His doctor said he needed the surgery. The doctor told him it would be routine. This type of surgery was done every single day, and there would be no problems or complications.
The patient trusted his doctor. He'd been going to him for years. No reason not to believe him. The doctor was comforting. He was reassuring. He told him everything would be fine.
Except it wasn't.
During surgery, while the patient was under anesthesia, there was a significant complication. The doctor tried to fix the complication during surgery, but it wasn't helping. The patient went into cardiac arrest, and despite resuscitative efforts, the patient died on the table while still in surgery.
The doctor came out of surgery looking devastated. He approached the wife and told her there was a terrible complication and her husband had died during surgery.
It turns out the doctor inadvertently cut the aorta during surgery and the patient bled to death. This never should have happened. The surgical site was nowhere near the aorta, which is the largest blood vessel in the body.
The wife tried desperately to hire the best attorneys in New York to represent her. Not a single lawyer wanted to touch her case. Want to know why?
Here are the key reasons why no one wanted her case:
In order to bring a claim for pain and suffering, we must be able to show that the injured victim had some level of conscious pain and awareness of what was happening to them in order to justify an award by a jury.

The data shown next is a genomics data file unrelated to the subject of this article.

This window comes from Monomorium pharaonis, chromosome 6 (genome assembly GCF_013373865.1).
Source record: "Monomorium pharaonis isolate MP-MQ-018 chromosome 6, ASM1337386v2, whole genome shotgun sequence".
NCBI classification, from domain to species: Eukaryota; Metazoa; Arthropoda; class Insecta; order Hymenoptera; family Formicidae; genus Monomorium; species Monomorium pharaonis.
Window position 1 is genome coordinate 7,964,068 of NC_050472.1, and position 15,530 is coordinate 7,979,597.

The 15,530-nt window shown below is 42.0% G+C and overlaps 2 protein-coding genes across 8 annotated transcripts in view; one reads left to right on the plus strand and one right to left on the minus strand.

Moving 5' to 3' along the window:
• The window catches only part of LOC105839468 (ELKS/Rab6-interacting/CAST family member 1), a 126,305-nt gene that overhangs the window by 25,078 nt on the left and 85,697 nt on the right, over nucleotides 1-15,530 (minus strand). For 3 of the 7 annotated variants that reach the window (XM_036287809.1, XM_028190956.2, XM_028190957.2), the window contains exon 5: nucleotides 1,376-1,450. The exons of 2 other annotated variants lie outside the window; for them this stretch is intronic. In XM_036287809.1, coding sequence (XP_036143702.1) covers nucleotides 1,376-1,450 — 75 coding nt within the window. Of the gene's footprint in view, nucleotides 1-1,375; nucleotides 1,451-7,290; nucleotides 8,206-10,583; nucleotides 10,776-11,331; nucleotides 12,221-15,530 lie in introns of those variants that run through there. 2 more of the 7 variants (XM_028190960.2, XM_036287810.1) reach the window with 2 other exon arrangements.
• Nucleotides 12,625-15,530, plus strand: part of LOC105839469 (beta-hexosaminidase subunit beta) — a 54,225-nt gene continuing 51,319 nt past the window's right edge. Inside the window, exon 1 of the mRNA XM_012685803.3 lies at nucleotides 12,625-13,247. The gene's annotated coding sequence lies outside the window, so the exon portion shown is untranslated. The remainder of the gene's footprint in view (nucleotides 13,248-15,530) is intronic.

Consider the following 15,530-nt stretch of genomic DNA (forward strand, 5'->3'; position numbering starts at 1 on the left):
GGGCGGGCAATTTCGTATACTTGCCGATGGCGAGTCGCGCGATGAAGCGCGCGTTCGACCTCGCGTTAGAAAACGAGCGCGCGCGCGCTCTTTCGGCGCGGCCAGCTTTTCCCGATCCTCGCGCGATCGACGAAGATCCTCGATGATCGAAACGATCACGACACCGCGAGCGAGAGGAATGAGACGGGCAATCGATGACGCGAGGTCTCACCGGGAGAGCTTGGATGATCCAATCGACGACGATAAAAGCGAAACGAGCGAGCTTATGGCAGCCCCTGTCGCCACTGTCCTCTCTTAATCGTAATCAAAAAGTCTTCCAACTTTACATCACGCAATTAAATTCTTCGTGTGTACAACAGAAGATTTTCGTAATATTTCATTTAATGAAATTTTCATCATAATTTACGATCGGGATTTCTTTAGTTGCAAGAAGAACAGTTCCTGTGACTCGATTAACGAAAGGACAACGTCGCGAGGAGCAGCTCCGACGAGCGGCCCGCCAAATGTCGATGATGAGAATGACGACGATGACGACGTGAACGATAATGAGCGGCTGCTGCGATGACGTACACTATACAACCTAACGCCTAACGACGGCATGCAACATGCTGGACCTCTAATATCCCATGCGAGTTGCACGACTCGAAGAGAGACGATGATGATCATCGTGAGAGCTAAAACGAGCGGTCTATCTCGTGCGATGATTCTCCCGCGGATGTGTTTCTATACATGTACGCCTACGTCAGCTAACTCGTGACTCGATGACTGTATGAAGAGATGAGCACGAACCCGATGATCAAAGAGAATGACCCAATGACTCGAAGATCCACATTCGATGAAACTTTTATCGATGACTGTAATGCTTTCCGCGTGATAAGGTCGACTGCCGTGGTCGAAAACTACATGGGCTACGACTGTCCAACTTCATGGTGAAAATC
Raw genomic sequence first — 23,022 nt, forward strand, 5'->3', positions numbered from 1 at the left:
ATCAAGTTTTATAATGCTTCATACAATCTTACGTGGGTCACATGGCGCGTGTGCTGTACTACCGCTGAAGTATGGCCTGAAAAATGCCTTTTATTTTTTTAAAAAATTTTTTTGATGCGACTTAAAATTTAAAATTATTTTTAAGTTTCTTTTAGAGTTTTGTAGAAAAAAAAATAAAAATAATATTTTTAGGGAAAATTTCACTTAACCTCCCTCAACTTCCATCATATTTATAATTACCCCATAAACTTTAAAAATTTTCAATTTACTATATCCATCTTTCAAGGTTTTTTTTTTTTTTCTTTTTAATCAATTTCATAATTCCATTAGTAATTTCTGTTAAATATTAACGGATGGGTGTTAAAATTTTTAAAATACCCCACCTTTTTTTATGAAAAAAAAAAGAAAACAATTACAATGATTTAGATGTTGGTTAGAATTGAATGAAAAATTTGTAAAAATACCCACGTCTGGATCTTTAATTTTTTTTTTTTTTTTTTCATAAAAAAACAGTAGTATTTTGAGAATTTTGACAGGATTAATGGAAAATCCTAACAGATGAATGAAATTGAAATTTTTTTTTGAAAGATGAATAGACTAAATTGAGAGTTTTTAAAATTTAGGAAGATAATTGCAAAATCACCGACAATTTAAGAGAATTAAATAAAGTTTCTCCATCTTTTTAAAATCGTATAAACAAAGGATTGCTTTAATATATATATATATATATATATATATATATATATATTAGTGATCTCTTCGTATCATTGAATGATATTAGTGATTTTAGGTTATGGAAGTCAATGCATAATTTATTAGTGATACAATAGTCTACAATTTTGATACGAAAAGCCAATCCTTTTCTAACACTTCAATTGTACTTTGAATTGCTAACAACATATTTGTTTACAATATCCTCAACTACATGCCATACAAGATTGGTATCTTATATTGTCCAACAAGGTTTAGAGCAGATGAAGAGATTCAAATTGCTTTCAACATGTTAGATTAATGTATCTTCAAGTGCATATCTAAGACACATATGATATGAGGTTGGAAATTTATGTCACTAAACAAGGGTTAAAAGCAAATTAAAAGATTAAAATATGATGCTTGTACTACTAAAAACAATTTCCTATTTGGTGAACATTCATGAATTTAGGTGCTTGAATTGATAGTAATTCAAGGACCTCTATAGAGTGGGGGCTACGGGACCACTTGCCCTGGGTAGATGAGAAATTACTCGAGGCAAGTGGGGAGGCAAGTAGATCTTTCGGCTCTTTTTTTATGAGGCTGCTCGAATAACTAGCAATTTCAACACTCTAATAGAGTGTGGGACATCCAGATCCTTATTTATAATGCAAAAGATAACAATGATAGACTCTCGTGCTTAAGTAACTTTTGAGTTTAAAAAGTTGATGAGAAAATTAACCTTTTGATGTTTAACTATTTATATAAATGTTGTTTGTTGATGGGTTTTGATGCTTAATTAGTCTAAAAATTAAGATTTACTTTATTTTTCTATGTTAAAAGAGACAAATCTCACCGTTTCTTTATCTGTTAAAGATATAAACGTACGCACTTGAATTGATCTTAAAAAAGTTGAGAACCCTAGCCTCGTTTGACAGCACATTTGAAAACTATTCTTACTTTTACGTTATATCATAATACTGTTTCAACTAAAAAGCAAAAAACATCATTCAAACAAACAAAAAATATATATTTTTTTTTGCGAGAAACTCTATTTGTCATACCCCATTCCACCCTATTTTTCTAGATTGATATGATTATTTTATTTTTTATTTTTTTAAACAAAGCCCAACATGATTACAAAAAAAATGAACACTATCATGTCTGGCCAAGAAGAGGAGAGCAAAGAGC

When a patient is under anesthesia and suffers a terrible complication that results in death, it is extremely challenging, if not impossible, to show that the patient was conscious and had some level of awareness of the impending doom that was happening and would likely kill him.
Since no one was able to show that this man had any conscious level of pain and suffering, none of the best attorneys in New York wanted to touch this case. Also, since he was not supporting anyone financially, there could be no claim for pecuniar loss (financial loss) that could be brought on behalf of the family. The only remaining claim that was available was the loss of a spouse and a parent, which though viable, is much less significant than one for pain and suffering.